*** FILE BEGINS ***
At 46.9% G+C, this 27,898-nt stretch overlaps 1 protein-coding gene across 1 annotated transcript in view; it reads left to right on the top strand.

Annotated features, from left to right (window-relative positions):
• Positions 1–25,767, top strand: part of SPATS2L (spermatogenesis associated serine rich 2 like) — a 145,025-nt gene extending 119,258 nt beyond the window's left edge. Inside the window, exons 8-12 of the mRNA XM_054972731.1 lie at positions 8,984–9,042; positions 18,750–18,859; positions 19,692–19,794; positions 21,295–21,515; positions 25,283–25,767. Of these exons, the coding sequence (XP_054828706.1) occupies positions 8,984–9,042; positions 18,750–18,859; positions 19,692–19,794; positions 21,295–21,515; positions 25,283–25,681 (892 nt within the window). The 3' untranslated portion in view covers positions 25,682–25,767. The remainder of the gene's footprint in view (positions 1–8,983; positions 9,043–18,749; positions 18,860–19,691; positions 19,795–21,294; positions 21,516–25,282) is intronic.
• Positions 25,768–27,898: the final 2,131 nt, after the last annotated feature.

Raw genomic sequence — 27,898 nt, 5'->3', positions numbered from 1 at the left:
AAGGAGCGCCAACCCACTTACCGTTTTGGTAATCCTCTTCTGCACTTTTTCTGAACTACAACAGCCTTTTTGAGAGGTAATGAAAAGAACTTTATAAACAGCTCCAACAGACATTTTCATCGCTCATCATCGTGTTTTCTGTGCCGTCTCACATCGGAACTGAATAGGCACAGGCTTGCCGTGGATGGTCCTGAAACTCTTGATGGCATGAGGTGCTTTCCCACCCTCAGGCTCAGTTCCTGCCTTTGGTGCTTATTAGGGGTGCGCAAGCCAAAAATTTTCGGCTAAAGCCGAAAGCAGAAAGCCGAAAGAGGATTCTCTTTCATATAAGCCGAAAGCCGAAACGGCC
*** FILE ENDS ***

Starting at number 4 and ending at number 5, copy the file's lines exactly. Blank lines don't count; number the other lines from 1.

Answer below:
• Positions 25,768–27,898: the final 2,131 nt, after the last annotated feature.

Raw genomic sequence — 27,898 nt, 5'->3', positions numbered from 1 at the left: